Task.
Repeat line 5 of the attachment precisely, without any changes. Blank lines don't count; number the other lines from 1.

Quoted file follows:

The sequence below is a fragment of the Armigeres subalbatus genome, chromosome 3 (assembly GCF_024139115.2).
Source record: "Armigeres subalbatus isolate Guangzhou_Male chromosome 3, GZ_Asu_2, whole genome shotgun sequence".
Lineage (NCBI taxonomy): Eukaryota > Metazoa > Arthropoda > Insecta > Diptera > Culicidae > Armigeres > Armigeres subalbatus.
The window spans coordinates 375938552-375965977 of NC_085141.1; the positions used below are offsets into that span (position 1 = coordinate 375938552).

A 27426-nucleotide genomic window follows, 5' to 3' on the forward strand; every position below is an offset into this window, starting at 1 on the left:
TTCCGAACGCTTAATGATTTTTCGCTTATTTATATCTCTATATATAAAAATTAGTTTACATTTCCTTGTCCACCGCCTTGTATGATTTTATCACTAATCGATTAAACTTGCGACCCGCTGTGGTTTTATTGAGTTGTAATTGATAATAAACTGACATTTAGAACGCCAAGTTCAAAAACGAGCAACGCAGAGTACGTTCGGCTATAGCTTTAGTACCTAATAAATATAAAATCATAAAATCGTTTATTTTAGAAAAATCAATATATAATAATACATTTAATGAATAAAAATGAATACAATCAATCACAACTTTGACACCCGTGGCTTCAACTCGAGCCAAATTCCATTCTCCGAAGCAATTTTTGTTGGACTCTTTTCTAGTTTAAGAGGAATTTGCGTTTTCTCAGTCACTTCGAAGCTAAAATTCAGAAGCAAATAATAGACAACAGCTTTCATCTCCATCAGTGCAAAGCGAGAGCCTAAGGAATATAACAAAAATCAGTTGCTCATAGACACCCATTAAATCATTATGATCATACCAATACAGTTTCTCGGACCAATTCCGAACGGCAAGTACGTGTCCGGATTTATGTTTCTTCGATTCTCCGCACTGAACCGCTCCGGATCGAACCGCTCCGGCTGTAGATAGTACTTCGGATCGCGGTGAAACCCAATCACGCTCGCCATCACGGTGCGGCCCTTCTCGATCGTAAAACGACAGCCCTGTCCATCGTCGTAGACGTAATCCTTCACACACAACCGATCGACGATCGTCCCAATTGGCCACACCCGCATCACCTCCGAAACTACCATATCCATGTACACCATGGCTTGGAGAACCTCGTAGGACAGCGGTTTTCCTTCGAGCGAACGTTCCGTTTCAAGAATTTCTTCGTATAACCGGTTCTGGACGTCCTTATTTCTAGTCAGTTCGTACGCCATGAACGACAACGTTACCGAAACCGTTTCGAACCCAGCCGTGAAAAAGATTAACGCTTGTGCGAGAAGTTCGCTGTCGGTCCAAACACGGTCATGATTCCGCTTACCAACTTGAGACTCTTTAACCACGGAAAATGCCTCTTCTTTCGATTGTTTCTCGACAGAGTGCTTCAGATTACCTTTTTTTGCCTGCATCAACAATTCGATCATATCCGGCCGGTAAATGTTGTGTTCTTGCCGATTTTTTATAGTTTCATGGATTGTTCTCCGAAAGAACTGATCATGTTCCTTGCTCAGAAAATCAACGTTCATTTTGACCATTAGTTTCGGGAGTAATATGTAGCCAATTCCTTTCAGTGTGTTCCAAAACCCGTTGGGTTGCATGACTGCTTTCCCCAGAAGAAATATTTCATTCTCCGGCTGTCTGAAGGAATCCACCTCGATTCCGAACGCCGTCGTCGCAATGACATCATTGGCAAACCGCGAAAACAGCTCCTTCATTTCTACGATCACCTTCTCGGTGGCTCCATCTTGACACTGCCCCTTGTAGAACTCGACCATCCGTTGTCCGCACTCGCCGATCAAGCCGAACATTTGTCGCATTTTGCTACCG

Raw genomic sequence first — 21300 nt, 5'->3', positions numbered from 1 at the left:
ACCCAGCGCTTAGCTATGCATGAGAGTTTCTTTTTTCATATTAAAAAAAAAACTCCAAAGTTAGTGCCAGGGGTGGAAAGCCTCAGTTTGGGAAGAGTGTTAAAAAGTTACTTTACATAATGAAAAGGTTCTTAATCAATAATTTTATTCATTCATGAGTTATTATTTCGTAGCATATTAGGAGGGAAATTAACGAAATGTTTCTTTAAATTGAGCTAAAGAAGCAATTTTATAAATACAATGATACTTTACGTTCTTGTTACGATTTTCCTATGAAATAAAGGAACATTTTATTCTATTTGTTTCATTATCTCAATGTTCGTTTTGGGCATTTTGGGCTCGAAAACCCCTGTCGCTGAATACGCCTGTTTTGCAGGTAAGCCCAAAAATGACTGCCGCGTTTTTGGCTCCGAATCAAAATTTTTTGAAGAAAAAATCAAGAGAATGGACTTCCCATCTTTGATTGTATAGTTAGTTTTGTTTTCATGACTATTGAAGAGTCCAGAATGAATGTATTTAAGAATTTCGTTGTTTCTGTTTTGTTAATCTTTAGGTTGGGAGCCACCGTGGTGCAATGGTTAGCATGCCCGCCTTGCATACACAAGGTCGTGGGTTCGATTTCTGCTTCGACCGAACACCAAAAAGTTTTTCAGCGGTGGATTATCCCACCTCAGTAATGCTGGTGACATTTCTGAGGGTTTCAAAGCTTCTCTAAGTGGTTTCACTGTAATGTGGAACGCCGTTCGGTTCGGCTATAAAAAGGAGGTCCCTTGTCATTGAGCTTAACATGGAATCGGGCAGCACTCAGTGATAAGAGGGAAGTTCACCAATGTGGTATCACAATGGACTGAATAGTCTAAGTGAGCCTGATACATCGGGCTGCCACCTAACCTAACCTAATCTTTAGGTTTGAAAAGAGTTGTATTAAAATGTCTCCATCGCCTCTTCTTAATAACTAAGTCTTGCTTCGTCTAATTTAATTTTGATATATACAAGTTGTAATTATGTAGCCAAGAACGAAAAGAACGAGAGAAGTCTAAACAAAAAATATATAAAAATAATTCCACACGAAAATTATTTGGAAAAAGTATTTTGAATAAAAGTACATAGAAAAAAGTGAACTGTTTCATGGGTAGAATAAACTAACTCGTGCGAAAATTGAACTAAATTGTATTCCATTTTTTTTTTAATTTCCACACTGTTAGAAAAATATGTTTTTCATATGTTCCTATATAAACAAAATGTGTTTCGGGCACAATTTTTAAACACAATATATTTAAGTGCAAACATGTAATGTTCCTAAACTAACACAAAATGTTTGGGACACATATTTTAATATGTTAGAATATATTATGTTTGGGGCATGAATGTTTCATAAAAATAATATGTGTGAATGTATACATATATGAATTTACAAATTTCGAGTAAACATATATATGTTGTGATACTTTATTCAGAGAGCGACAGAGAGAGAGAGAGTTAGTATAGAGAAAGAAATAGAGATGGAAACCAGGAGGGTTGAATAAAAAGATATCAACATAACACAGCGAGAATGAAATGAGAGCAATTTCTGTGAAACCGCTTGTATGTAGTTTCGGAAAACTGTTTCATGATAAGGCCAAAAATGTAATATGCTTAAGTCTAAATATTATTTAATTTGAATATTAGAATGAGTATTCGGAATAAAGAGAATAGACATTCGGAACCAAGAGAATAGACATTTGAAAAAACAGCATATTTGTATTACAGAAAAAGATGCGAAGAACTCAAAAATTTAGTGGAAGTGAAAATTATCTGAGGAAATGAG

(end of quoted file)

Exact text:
A 27426-nucleotide genomic window follows, 5' to 3' on the forward strand; every position below is an offset into this window, starting at 1 on the left: